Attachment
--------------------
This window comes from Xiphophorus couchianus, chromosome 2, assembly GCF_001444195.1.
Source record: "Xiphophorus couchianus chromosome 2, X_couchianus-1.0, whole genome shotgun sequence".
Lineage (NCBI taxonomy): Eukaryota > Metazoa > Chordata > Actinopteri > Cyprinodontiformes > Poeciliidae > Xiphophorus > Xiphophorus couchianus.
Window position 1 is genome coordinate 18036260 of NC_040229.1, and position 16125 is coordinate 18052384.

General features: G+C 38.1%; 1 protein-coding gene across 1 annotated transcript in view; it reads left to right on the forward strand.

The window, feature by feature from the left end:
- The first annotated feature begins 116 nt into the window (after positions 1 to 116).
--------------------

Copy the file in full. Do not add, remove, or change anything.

This window comes from Xiphophorus couchianus, chromosome 2, assembly GCF_001444195.1.
Source record: "Xiphophorus couchianus chromosome 2, X_couchianus-1.0, whole genome shotgun sequence".
Lineage (NCBI taxonomy): Eukaryota > Metazoa > Chordata > Actinopteri > Cyprinodontiformes > Poeciliidae > Xiphophorus > Xiphophorus couchianus.
Window position 1 is genome coordinate 18036260 of NC_040229.1, and position 16125 is coordinate 18052384.

General features: G+C 38.1%; 1 protein-coding gene across 1 annotated transcript in view; it reads left to right on the forward strand.

The window, feature by feature from the left end:
- The first annotated feature begins 116 nt into the window (after positions 1 to 116).